Japan

BofA: "If You Go Down To The Woods Today It Will Be Full Of Bears"

What has professional investors so spooked? For the answer we look at the monthly survey question what FMS respondents believe is the biggest tail risk. Here, surprisingly, we find that after two months of everyone fretting about "quantitative failure", or the Fed losing control over markets more than anything, this is now only the third biggest concern and there is a new biggest "tail risk" - Brexit.

The Humungous Depression

We are not in a recession. We are in a depression, and have been since the turn of the century.

'Transitory' Excuses Destroyed As Mainstream Wakes Up To Crashing Yield Curve

The US Treasury yield curve is flattening again, with parts finally in 2016 surpassing the bearishness exhibited to start 2015. The mainstream is just now starting to notice likely because unlike last year there are no longer credible excuses to simply wish it away. “Transitory” is not a word you find much anymore, replaced instead by reluctant and forced acknowledgement that there is real economic peril here. Bearishness in the yield curve is not something new, however, only the notice of it.

Futures Fizzle After Oil Fades Bounce Above $48

It has been more of the same overnight, as global stocks piggybacked on the strong US close and rose despite the lack of good (or bad) macro news, propelled higher by the two usual suspects: a higher USDJPY and a even higher oil, if mostly early on in the trading session.

US Treasuries Account For A Stunning 60% Of All Global Positive Yielding Debt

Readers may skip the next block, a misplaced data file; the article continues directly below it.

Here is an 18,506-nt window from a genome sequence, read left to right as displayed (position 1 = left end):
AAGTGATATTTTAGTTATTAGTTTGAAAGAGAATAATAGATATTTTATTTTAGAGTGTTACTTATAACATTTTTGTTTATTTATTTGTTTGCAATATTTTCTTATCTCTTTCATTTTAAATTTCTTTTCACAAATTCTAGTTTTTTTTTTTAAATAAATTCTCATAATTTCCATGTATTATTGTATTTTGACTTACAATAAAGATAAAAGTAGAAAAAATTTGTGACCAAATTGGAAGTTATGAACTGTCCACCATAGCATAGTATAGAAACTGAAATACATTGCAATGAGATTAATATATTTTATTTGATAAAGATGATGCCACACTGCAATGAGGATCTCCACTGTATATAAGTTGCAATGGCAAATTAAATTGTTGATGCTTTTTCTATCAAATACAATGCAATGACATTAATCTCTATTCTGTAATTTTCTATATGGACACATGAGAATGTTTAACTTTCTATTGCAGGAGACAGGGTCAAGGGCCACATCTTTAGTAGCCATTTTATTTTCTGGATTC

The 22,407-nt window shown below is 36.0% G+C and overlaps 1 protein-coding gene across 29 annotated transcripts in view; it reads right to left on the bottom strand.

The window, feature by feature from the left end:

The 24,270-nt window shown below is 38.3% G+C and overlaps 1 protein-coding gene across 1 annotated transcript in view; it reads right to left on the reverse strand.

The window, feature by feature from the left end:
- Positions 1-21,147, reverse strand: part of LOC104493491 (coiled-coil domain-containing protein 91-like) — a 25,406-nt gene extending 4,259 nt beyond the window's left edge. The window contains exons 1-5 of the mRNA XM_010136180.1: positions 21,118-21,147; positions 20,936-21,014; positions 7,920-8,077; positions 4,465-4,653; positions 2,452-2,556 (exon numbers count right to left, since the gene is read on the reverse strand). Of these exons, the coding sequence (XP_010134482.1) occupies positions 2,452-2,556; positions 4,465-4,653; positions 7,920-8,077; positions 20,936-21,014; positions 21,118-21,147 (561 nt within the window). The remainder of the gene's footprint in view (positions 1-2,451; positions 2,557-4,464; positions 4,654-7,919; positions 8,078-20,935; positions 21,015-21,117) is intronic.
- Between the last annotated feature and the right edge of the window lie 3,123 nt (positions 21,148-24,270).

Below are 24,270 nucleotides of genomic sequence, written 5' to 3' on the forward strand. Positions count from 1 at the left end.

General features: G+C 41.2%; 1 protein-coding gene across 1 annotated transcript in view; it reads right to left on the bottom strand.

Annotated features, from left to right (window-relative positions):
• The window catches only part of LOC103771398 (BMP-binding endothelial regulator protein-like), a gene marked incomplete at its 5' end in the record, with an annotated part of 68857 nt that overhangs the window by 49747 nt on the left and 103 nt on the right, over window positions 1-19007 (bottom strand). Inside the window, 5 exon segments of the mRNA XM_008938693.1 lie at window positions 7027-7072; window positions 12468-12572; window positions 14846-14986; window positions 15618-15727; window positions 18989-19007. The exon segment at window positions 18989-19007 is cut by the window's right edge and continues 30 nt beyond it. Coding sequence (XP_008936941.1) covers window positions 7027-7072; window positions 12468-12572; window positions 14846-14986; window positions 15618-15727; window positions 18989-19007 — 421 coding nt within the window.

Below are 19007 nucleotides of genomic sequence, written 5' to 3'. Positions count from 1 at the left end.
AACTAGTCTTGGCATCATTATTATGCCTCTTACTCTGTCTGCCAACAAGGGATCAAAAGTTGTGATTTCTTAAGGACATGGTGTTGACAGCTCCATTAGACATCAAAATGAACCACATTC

Here is why US yields are, if anything, set to decline more: on the other hand, the US accounts for almost 60% of all positive yielding debt and 89% of the positive yielding debt which has a tenor less than 1YR (Figure 4). Also, US debt accounts for 74% of the positive yielding G10 debt in the 1 – 5YR sector.

The Mystery Of Saudi Treasury Holdings Solved: US Reveals Saudi Holdings For The First Time

One month ago, when the NYT reported that Saudi Arabia would liquidate as much as $750 billion in Trasurys should the US pursue legislation that could hold it liable for the September 11 bombings, many asked: does Saudi Arabia own that many Treasurys?  We now have the answer courtesy of a Bloomberg FOIA submission to the US treasury, and our estimate of "far less" Saudi holdings was indeed accurate. As Bloomberg reports, "the stockpile of the world’s biggest oil exporter stood at $116.8 billion as of March."

Mutiny Among The "Magic People" - India Central Banker Admits "The Ammo Is Almost Gone"

The self-described "magic people" who "give to the markets" are facing a mutiny this morning as Raghuram Rajan, the head of the Indian central bank, admits central banks and governments of rich countries are running out of ammunition for stimulating their economies... but they can never admit as much. Crushing the dreams of "extreme monetary policy"-setters, Rajan goes on to discuss the sanity of 'helicopter money' warning that people will not be 'stimulated' to spend but will question: "What kind of world are we in when the central bank prints money and throws it out of the window?"

Key US Macro Events In The Coming Week

After last week's key event, the retail sales number, which the market discounted as being too unrealistic (and overly seasonally adjusted) after printing at a 13 month high and attempting to refute the reality observed by countless retailers, this week has a quiet start today with no data of note due out of Europe and just Empire manufacturing (which moments ago missed badly) and the NAHB housing market index of note in the US session this morning.